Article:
The Leading Edge, 31 July 2015
A New Zealand nurse reflects on how her experience of caring for the elderly and ill convinced her that euthanasia presents too many risks to the vulnerable.
There was the family that stood in the corridor of a very busy ward and argued about why the individual who held power of attorney was wasting everyone’s time by requesting medical staff keep the patient alive, and that they instead needed to refuse treatment and let nature take its course otherwise, on discharge, the patient would have to go into care and that would eat into their inheritance.
There is not so much a reasoned debate going on as there is just a slew of stories and slogans designed to tug at the heart, to illicit sympathy and stir in us an emotional desire to demand death from our doctors for these beautiful people.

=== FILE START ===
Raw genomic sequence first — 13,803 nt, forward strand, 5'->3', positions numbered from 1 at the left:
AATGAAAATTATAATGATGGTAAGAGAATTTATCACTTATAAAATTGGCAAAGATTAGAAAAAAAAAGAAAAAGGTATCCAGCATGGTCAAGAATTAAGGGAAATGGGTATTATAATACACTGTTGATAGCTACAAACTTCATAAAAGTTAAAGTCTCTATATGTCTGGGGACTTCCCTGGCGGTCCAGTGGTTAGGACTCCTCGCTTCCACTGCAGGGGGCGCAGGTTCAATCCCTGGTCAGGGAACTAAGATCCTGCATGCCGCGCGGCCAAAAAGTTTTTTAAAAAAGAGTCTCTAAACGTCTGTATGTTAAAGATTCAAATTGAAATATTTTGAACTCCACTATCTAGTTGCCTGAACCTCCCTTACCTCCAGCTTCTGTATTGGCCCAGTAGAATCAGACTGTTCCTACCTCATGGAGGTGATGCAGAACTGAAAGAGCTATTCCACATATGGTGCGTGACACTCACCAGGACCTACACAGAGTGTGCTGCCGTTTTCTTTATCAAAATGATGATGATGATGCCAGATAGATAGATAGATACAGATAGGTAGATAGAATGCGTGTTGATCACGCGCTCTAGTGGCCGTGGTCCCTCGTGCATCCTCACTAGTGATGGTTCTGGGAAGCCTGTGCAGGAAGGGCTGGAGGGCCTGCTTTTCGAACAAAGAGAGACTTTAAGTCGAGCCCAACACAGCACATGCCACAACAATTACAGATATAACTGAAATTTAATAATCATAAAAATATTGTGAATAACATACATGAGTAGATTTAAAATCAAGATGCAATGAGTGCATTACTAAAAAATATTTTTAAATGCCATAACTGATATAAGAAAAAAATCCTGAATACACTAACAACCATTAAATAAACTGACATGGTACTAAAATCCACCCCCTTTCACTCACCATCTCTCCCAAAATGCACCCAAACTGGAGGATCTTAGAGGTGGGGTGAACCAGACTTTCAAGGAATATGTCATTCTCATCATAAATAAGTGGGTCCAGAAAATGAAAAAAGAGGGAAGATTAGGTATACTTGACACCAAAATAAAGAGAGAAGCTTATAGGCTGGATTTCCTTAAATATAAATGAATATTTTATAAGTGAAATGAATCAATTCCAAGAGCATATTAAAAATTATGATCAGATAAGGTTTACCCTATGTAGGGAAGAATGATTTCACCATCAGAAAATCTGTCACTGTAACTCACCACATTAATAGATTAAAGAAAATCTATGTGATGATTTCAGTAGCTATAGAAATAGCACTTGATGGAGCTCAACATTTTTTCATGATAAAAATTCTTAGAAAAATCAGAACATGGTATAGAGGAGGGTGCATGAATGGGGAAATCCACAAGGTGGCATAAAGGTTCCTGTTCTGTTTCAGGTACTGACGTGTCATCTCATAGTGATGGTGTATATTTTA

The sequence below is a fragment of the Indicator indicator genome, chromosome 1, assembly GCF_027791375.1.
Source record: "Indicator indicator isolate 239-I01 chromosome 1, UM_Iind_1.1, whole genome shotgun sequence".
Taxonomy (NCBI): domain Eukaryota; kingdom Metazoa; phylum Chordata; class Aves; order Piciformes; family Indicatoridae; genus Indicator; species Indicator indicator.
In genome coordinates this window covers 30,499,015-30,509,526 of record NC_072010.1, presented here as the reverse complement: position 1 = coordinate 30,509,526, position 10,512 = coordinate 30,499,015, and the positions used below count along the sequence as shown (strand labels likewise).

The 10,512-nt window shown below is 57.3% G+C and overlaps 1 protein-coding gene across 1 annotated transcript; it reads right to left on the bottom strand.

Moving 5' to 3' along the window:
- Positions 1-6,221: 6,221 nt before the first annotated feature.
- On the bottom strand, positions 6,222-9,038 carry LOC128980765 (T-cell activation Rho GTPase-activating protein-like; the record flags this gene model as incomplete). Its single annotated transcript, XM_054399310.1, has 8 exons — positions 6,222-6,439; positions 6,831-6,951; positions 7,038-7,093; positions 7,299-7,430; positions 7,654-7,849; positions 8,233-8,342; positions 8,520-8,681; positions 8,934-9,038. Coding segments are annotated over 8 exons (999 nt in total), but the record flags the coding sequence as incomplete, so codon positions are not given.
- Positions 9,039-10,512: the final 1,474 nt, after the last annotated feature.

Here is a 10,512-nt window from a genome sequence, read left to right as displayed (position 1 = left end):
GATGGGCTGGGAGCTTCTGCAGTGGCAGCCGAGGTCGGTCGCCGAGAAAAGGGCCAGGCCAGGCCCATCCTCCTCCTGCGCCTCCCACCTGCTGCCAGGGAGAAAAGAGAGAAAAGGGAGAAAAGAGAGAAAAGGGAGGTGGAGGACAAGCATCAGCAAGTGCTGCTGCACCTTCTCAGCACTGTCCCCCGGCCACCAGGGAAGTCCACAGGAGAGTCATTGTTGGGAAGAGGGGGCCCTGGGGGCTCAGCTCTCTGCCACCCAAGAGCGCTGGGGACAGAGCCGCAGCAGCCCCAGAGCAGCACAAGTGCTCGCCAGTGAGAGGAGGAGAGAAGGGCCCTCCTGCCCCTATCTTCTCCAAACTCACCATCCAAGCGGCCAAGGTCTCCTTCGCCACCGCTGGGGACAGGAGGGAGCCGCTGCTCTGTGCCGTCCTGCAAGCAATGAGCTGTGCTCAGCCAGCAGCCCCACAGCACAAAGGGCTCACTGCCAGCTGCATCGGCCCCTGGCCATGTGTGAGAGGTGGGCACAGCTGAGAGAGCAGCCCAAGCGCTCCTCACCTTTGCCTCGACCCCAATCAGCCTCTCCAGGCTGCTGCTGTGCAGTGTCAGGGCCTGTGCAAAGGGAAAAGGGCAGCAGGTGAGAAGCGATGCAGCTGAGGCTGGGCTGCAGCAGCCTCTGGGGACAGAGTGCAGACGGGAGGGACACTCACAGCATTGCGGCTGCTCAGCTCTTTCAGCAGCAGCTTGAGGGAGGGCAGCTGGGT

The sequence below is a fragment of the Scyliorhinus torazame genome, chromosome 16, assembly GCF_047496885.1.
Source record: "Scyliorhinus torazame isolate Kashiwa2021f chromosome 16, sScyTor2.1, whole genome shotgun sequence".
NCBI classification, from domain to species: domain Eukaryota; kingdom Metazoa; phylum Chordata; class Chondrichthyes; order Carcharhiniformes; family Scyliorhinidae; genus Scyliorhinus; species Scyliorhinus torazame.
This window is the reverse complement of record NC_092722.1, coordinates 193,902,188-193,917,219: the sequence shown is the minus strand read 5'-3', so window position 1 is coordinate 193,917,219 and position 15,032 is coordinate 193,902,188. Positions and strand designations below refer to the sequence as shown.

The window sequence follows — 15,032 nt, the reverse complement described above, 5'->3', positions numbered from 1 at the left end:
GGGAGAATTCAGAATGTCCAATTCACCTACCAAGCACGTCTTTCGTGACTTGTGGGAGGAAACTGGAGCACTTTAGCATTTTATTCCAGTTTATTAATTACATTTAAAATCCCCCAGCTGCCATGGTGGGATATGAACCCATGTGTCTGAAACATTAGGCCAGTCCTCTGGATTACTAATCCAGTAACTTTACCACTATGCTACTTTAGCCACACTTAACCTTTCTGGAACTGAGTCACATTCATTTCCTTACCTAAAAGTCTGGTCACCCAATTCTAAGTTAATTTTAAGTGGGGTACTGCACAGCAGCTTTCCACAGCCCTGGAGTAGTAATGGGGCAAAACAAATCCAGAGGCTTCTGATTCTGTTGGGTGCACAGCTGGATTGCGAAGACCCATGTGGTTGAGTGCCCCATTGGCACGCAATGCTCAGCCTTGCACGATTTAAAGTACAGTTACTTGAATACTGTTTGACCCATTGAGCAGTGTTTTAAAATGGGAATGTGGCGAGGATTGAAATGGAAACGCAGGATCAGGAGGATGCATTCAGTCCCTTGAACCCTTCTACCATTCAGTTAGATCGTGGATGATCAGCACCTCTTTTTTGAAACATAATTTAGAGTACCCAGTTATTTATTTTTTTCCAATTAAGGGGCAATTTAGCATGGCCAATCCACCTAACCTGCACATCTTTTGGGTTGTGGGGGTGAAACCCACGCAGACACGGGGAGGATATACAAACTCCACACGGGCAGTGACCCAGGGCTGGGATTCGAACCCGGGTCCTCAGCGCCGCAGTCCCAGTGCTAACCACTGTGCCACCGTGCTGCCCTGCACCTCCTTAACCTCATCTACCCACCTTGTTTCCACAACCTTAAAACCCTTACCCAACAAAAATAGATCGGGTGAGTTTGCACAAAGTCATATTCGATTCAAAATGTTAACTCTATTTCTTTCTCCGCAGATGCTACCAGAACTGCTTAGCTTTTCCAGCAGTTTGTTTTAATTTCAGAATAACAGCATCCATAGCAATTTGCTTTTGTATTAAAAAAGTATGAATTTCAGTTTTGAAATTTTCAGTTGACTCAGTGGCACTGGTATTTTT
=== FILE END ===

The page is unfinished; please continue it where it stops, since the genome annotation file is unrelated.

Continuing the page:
But what about the elderly? The mentally disordered? Those with intellectual and physical special needs? The lonely? The poor?
What will they get out of all of this? Humanity has gone down this road before, it didn’t end well.
There’s a saying: hard cases make bad laws.
To those who support euthanasia, please do the research, please look into the danger that your support for euthanasia presents to the truly vulnerable. Please look into the wonderful work being done by palliative health care professionals in New Zealand.
As I reflect on the many instances of heartlessness that I have seen over my career, it strikes me that there’s no predictive formula for abuse. It cuts across all demographics, all areas of life, all diseases and disabilities.
My experience tells me that there can never be any sort of effective safeguard written into an assisted-suicide law that will ever give protection to the most vulnerable members of our community.
That’s why we need to focus our efforts on ensuring that people live with dignity whilst dying, as well as ensuring that they are afforded care and protection when they are at their weakest by medical professionals who have been encouraged by the state to uphold life and it’s inherent sanctity.
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